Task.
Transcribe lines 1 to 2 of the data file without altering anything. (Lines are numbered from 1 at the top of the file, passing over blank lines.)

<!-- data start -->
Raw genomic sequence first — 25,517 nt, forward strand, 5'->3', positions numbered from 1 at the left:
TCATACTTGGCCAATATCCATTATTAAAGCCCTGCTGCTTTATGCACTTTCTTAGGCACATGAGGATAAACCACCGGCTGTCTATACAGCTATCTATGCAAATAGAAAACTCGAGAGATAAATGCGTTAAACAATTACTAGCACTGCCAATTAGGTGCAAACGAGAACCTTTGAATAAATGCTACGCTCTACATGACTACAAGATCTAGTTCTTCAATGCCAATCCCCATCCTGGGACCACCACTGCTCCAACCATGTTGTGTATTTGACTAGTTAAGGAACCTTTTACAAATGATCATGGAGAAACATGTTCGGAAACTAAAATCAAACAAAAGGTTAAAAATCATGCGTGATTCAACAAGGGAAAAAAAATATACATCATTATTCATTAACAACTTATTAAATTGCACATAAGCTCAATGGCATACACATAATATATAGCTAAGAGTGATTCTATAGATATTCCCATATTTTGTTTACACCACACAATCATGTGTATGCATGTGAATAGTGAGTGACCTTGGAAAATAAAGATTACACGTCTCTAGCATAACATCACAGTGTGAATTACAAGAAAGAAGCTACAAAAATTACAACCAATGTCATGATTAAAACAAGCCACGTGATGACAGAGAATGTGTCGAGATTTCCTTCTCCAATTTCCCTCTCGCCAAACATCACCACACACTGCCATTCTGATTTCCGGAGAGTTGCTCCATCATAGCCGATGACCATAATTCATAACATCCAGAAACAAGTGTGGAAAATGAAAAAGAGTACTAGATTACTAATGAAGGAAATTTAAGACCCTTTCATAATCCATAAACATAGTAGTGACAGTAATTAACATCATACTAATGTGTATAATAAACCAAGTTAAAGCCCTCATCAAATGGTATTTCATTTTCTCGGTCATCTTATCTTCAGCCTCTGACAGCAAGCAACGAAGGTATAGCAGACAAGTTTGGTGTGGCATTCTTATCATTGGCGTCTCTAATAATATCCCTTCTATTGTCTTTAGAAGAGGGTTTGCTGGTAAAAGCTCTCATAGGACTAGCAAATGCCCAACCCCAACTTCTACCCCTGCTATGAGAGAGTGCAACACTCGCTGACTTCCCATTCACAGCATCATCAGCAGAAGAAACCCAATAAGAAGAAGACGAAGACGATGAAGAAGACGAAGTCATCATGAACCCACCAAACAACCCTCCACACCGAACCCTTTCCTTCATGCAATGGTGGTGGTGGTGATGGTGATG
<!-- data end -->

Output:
Raw genomic sequence first — 25,517 nt, forward strand, 5'->3', positions numbered from 1 at the left:
TCATACTTGGCCAATATCCATTATTAAAGCCCTGCTGCTTTATGCACTTTCTTAGGCACATGAGGATAAACCACCGGCTGTCTATACAGCTATCTATGCAAATAGAAAACTCGAGAGATAAATGCGTTAAACAATTACTAGCACTGCCAATTAGGTGCAAACGAGAACCTTTGAATAAATGCTACGCTCTACATGACTACAAGATCTAGTTCTTCAATGCCAATCCCCATCCTGGGACCACCACTGCTCCAACCATGTTGTGTATTTGACTAGTTAAGGAACCTTTTACAAATGATCATGGAGAAACATGTTCGGAAACTAAAATCAAACAAAAGGTTAAAAATCATGCGTGATTCAACAAGGGAAAAAAAATATACATCATTATTCATTAACAACTTATTAAATTGCACATAAGCTCAATGGCATACACATAATATATAGCTAAGAGTGATTCTATAGATATTCCCATATTTTGTTTACACCACACAATCATGTGTATGCATGTGAATAGTGAGTGACCTTGGAAAATAAAGATTACACGTCTCTAGCATAACATCACAGTGTGAATTACAAGAAAGAAGCTACAAAAATTACAACCAATGTCATGATTAAAACAAGCCACGTGATGACAGAGAATGTGTCGAGATTTCCTTCTCCAATTTCCCTCTCGCCAAACATCACCACACACTGCCATTCTGATTTCCGGAGAGTTGCTCCATCATAGCCGATGACCATAATTCATAACATCCAGAAACAAGTGTGGAAAATGAAAAAGAGTACTAGATTACTAATGAAGGAAATTTAAGACCCTTTCATAATCCATAAACATAGTAGTGACAGTAATTAACATCATACTAATGTGTATAATAAACCAAGTTAAAGCCCTCATCAAATGGTATTTCATTTTCTCGGTCATCTTATCTTCAGCCTCTGACAGCAAGCAACGAAGGTATAGCAGACAAGTTTGGTGTGGCATTCTTATCATTGGCGTCTCTAATAATATCCCTTCTATTGTCTTTAGAAGAGGGTTTGCTGGTAAAAGCTCTCATAGGACTAGCAAATGCCCAACCCCAACTTCTACCCCTGCTATGAGAGAGTGCAACACTCGCTGACTTCCCATTCACAGCATCATCAGCAGAAGAAACCCAATAAGAAGAAGACGAAGACGATGAAGAAGACGAAGTCATCATGAACCCACCAAACAACCCTCCACACCGAACCCTTTCCTTCATGCAATGGTGGTGGTGGTGATGGTGATG